Does a New Administration Mean You Need a New Estate Plan?

Custom estate planning will assure a successful, timely transfer of personal and business assets to your heirs, the charities of your choice.

The U.S. is posed for a change in presidents. Does a new administration, however, mean that you need a new estate plan? With different presidents having such different agendas, the changes in laws on the horizon may mean that you should be mindful of keeping your estate plan as up to date as possible so that it continues to encapsulate the goals you have for the future.

During the Trump Administration, the estate and gift tax exemption increased first to 5.5 million and then to 11.58 million (now 11.7 million as of 2021) for an individual and 23.16 million (now 23.4 million as of 2021) for a married couple. While these increased exemptions are set to expire in 2025, the Biden Administration is expected to try reduce the estate tax to 3.5 million and the gift tax to 1 million, possibly before 2025. The estate and gift tax amount may also increase from forty to forty-five percent, and the step-us basis, which allows beneficiaries to avoid taxes on gains accumulated before a person’s death, may be eliminated. 

With the real possibility that the Biden Administration could potentially reduce the estate and gift tax, high net-worth individuals may be considering making large gifts before this occurs. A first crucial step in assessing whether this is a wise tax strategy for you may be to review your overall financial picture. This will likely involve consulting your accountant or financial planner. How much money do you have? How much money do you need to live on? What are your anticipated tax liabilities? If you are the owner of a small business and are considering transferring the business, the business will require a thorough valuation.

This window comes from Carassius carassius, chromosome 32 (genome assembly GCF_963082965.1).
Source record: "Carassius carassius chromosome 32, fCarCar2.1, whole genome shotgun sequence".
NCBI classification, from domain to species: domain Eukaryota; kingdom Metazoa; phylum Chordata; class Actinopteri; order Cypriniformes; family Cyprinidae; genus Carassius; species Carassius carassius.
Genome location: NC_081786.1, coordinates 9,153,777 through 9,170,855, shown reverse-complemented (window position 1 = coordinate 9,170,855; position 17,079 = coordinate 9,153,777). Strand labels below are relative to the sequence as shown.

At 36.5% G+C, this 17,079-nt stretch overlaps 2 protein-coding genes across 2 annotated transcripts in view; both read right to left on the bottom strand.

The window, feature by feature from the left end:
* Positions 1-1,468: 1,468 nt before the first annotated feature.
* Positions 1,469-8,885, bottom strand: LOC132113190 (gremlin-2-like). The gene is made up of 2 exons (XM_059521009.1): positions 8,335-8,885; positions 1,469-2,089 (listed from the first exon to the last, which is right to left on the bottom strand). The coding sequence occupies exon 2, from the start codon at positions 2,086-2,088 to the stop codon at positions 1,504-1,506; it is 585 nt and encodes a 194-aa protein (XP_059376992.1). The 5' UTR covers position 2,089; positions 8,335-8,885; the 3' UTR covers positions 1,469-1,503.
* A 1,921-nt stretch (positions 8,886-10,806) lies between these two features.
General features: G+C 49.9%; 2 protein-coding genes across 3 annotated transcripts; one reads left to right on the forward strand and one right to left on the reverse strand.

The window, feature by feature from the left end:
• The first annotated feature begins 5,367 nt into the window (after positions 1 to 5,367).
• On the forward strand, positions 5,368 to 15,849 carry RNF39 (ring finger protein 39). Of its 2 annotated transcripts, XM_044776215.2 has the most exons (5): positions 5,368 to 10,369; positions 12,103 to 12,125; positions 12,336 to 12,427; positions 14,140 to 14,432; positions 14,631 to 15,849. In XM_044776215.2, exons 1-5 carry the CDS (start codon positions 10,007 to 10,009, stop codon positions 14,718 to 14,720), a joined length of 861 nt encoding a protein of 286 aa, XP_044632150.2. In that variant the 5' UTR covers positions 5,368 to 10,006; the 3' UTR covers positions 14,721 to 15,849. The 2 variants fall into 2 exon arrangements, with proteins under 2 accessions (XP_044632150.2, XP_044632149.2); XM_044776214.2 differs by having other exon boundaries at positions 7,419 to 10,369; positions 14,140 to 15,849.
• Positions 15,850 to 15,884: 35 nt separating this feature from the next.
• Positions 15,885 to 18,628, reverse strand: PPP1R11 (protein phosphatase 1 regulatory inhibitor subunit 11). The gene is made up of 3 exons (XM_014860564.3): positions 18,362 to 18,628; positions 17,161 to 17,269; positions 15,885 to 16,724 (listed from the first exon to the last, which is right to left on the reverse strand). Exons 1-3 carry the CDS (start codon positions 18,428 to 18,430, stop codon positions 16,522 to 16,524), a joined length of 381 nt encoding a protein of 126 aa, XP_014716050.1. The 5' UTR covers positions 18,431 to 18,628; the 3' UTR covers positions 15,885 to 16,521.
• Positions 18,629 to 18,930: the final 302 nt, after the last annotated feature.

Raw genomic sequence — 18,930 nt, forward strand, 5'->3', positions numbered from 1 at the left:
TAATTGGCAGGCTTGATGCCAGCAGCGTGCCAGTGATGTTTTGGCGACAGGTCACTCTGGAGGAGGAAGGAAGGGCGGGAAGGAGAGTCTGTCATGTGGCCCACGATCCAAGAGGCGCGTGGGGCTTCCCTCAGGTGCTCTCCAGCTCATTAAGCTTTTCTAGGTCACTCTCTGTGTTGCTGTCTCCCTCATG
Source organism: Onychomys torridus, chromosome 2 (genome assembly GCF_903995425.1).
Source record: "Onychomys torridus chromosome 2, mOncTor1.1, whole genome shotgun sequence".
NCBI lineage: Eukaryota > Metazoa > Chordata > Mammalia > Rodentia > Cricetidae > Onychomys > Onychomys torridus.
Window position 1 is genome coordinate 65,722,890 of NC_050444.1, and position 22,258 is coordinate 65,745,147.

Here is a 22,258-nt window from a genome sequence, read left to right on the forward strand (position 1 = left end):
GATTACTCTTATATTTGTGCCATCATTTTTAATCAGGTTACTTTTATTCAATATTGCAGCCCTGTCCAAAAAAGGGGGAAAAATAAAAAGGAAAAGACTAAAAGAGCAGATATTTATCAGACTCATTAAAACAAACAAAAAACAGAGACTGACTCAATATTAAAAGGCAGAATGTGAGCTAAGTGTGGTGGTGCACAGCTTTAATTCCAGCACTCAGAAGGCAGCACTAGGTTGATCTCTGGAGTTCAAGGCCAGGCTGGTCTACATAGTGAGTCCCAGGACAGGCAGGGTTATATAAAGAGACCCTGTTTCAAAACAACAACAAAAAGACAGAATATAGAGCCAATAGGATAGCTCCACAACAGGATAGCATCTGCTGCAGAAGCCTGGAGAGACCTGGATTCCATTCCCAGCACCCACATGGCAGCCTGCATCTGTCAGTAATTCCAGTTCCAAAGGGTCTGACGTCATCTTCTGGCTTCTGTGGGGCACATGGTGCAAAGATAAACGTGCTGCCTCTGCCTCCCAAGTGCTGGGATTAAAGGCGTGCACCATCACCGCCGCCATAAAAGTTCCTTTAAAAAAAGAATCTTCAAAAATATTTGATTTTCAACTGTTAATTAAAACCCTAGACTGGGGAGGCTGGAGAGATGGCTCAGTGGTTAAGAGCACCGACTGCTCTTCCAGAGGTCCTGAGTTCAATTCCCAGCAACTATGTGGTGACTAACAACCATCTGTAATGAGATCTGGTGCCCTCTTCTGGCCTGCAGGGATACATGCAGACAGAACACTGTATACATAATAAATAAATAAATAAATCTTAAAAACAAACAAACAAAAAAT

Once you have a solid and detailed analysis of your finances, if gifting a large amount of your estate appears a manageable option, it may be time to consider how to make the gift. There is the possibility of an outright gift, but creating an irrevocable trust may also be a wise option as it can provide protection from your children’s creditors and divorcing spouses. 

With these potential tax changes looming on the horizon, now may certainly be the time to review your current estate plan. Our office is here to help you make prudent financial decisions regarding gifting strategy and options for rewriting your estate plan. Please contact us today to schedule an appointment.

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